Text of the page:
The May 2011 issue of Scientific American includes an article on hearing specialist/surgeon/saxophonist Charles J. Limb, who is studying the neural basis of creativity. Below are some excerpts as compiled by SAS&M’s Kate Clark.
WHY SHOULD SCIENTISTS STUDY CREATIVITY?
While I think creativity is amazing, I don’t put it on a pedestal. I view it as a very normal biological process that some people are able to take to extremely profound levels but that fundamentally is a basic requirement of human civilization and how we advance.
WHAT IMPLICATIONS DOES YOUR WORK HAVE FOR, SAY, EDUCATION?
If we can understand what actually changes in the brain to perhaps reduce conscious self-monitoring…. How a teacher can take that and utilize it in a lesson is another thing entirely, but I think there’s food for thought.
A NUMBER OF RESEARCHERS ARE INVESTIGATING CREATIVITY RIGHT NOW. WHY DO YOU THINK THIS CONVERGENCE OF INTEREST IS TAKING PLACE?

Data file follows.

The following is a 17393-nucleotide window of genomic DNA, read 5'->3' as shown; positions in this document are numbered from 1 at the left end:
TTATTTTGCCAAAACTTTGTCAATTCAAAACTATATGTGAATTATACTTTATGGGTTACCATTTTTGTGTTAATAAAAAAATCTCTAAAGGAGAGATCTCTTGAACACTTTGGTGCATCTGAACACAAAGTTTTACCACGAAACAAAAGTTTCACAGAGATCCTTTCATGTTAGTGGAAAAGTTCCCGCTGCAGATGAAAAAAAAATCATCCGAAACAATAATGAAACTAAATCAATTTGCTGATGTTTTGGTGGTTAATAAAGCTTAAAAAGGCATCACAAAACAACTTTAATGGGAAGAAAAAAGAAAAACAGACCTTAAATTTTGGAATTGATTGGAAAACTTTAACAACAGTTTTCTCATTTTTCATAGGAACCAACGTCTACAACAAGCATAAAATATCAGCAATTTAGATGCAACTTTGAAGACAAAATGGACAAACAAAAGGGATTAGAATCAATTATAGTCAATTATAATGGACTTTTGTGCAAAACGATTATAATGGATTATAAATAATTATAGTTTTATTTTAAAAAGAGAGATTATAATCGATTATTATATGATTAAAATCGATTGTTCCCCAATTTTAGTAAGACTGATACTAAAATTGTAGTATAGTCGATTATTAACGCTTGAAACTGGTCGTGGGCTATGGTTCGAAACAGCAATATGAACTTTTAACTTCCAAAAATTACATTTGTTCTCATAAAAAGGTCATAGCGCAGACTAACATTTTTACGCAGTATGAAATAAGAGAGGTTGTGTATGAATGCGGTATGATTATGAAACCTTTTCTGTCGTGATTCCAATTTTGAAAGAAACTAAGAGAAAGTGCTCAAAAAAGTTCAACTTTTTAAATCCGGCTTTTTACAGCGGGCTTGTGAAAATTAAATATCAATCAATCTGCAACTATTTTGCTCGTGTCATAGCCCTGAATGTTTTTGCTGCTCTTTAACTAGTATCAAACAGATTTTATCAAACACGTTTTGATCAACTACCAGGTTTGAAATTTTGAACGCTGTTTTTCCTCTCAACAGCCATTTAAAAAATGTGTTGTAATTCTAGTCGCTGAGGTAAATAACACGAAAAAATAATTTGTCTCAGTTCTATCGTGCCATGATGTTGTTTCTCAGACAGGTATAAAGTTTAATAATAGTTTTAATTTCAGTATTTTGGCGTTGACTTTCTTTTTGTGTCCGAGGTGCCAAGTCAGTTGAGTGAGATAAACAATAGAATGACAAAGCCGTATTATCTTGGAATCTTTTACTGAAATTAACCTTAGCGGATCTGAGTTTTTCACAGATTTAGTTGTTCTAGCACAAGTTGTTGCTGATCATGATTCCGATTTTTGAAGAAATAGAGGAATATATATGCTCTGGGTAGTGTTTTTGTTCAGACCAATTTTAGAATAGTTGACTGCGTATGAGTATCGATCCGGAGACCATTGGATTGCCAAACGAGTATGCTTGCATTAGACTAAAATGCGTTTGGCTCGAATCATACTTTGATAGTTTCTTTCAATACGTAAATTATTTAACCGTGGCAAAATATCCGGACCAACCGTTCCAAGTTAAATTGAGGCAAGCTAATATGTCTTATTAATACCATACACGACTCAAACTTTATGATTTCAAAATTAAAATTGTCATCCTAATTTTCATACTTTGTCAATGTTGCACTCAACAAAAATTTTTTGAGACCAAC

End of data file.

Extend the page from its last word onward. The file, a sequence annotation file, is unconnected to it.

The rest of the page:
We have some new methods of analyzing brain activity and brain function that are allowing us to ask questions that were probably off-limits for scientists…. Now we are seeing that, okay, these are legitimate methods to try to answer the questions. We need to learn how creativity affects the brain and how to implement creativity in educational systems, how to encourage children to be creative.
WHAT’S NEXT IN YOUR CREATIVITY RESEARCH?
…The next real direction I’m headed into has to do with trying to clarify our study of reward mechanisms in the brain and their relation to creativity. Why is it that we like to be creative? Why is it that we like to perceive creativity? And what happens when somebody is improvising, in terms of pleasure or reward centers?